The other top favourite, 12 Years a Slave, won only two awards, although arguably the two most prestigious, out of a possible ten, taking away Best Film and Leading Actor for Chiwetel Ejiofor. Some of the smaller winners were Philomena, which won Best Adapted Screenplay, and Captain Phillips who’s Barkhad Abdi won Best Supporting Actor for his portrayal of a Somali pirate leader.


A surprise winner of the night was American Hustle, which won three awards, for Make-up and Hair Design, as well as Original Screenplay. The film also caused a bit of an upset with Jennifer Lawrence winning for Supporting Actress, over Lupita Nyong’o in 12 Years a Slave, which some critics saw as a more powerful and “culturally-important” performance.[1] This point of view, albeit subjective, brings up an important question about award ceremonies – why do the winners win?


The insinuation of many critics with regards to Jennifer Lawrence’s success is that she has burst on to the scene as a hugely likeable celebrity. While Lawrence is undoubtedly a talented actress, many have seen her success during this and previous awards seasons as more of a reflection of her celebrity popularity, rather than an objective appraisal of her acting talents.


Considering the members of BAFTA comprise the great and the good of the British film industry – i.e. industry professionals who have made a significant contribution to British cinema[2] - it seems natural to assume that voters don’t take into consideration the celebrity personality of nominees, or indeed anything but the artistic merit of the film or actor in question.


However, film journalist and writer Anthony Breznican has revealed that in cases such as this year, where there is no one obvious frontrunner in the race, less challenging films with a broader appeal will often come out on top.[3] In his survey of various Oscar voters, Breznican found that while the industry greatly respects the unbendingly honest of 12 Years a Slave, it loves the visually mesmerising Gravity. With 12 Years a Slave having won Best Film at the BAFTAs, and Gravity winning Outstanding British Film, it seems that the British film industry has decided not to choose between these two heavyweights.


Nevertheless, certain critics have even accused BAFTA of “getting it wrong”[4], if that is even possible when a tally of individual votes chooses the winners, rather than a wider considered discussion. There is a sense in this accusation of the on-going tension between the importance of film as a craft and film as story-telling.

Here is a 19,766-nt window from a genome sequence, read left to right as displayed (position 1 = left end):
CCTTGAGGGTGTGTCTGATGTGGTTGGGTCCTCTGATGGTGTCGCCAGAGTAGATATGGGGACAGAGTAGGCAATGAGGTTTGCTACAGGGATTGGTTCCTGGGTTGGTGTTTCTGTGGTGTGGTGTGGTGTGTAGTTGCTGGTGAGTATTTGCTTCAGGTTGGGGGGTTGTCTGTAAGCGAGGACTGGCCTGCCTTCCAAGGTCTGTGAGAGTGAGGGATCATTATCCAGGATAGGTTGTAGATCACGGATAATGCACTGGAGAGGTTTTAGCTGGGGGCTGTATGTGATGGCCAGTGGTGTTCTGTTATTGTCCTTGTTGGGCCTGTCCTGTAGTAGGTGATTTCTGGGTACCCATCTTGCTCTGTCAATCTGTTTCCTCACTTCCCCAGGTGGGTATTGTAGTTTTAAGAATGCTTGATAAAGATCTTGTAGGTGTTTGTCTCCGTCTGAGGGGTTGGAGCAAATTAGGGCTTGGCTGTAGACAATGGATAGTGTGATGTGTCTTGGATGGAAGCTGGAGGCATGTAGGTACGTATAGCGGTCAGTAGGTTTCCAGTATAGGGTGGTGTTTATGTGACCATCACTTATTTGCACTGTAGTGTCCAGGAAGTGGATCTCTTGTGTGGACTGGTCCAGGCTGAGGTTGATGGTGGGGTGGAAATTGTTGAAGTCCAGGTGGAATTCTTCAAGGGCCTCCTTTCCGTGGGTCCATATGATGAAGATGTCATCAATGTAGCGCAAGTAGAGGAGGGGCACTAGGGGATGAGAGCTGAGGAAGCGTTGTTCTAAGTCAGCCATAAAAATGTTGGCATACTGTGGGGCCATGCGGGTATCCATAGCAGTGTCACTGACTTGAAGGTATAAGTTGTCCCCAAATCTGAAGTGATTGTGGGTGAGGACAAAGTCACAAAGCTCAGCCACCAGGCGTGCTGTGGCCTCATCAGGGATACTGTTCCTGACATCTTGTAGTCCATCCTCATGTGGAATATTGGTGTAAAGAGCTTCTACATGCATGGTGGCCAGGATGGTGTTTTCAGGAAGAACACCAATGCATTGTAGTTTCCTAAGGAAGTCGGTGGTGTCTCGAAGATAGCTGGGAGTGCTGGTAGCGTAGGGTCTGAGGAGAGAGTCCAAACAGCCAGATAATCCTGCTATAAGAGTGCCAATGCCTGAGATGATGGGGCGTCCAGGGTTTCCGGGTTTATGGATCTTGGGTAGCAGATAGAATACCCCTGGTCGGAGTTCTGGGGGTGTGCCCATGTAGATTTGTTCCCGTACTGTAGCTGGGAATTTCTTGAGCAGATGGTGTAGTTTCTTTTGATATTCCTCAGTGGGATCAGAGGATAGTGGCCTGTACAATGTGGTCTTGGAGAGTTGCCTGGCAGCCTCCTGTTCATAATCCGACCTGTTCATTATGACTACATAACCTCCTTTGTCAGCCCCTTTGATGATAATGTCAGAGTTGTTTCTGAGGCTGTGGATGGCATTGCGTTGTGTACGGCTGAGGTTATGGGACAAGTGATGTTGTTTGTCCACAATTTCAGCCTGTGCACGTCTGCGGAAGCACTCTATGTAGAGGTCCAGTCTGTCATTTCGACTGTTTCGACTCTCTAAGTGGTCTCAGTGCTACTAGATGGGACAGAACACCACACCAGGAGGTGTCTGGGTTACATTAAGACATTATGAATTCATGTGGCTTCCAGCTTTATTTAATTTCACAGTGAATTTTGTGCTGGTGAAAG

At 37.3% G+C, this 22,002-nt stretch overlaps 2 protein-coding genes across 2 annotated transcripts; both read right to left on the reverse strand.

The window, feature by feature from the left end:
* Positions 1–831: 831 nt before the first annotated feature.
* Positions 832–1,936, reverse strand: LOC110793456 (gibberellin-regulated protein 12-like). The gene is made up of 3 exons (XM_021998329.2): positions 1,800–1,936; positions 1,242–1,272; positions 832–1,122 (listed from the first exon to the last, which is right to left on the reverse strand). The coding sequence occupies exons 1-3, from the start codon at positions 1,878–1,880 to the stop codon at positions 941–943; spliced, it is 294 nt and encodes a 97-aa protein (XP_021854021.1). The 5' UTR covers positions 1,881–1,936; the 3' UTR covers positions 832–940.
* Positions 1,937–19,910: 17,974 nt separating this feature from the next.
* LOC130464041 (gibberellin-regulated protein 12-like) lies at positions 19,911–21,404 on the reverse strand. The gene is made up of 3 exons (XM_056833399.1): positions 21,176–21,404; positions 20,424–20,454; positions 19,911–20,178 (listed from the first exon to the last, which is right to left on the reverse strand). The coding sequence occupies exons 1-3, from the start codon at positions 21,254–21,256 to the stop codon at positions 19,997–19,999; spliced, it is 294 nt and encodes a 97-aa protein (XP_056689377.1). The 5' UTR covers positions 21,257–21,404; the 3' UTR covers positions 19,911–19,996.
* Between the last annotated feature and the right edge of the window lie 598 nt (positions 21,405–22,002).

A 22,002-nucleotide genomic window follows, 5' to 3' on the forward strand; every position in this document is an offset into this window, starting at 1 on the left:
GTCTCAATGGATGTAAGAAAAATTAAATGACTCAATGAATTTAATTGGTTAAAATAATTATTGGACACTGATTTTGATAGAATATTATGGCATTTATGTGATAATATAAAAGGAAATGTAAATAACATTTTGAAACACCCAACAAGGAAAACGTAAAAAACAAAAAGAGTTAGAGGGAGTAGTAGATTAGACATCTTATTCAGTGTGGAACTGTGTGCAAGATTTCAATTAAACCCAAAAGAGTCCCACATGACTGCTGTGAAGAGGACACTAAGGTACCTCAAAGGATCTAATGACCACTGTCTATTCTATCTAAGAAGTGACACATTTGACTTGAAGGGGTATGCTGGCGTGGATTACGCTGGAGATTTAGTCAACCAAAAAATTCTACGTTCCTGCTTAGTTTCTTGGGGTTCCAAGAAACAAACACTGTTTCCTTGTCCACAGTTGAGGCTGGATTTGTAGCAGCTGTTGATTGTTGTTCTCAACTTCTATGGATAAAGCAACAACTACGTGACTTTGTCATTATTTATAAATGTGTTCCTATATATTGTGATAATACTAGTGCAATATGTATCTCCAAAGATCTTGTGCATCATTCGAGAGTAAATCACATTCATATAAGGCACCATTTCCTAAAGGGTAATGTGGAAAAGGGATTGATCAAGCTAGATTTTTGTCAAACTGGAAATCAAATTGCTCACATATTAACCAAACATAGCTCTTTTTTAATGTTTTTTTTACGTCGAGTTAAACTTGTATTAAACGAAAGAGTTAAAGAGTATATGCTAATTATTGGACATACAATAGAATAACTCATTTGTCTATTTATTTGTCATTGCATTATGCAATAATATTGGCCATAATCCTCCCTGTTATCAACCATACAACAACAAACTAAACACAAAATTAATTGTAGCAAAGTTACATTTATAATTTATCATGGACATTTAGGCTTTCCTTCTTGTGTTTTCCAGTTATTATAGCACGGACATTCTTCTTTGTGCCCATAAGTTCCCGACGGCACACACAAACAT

12 Years a Slave is a brutally honest portrayal of a period in history that still haunts the western world today. The shadow of slavery and racial tensions has yet to pass over the United States, but I think McQueen’s unrelenting attention to the truth has broken the Hollywood taboo of a shameful period in America’s history, just as Schindler’s List did for European history. In this way, 12 Years a Slave must be honoured for its cultural significance – putting such an important historical message in such a publically accessible form.


On the other hand, Gravity is hugely innovative in its technical creation and meticulous cinematic detail. As Alfonso Cuarón said in his BAFTA acceptance speech, the film owes a lot to the ‘people downstairs’ – the cinematic technicians whose award categories are separated from the artistic, but whose work is often the most artistic of all.[5] Both are more than worthy films, but for completely different reasons.


What then are award ceremonies for? Must they recognise a film that shows cinematic innovation and craftsmanship, or instead one that challenges the audience with its subject matter? Arguably, within the industry Gravity has shown more skill and creative merit, but for wider society 12 Years a Slave is clearly the more important film.  What I think we can take from the outcome of the BAFTA awards is that the technical artistry of Gravity has earned it great credibility within the industry, and it was awarded accordingly. However as an entire project, I think 12 Years a Slave will have a more significant influence on the cinematic landscape as a whole, and therefore while it’s individual parts may have seemingly lost out, the film as a whole has, and most likely will at the Oscars, come out on top.

Verity Green is a student of French and Italian at the University of Bristol, with a passion for culture from all around the world. Outside of academics, she is heavily involved in Burst Radio - the Bristol University student radio station - as Head of News, and as a presenter of The Culture Club - a culture based show with interviews, reviews and recommendations for Bristol students. Verity has previously written for Palmarium Magazine and her own blog - veritygreen.wordpress.com.


As awards season draws to its pinnacle, with the Oscars just around the corner (at the time of writing), much of the entertainment news is given over to a will-they-won’t-they style debate about who will win the most coveted prizes in the film industry.


If we take the British Academy of Film and Television Arts Awards (BAFTAs) as a case in point – just eight feature films shared out the 17 possible awards. Here is a quick run down: Gravity came out on top on the night, with six awards out of a possible eleven, including Best Director for Alfonso Cuarón, and Outstanding British Film.

The BAFTA bronze mask trophy (joffley on Flickr)



by V. Green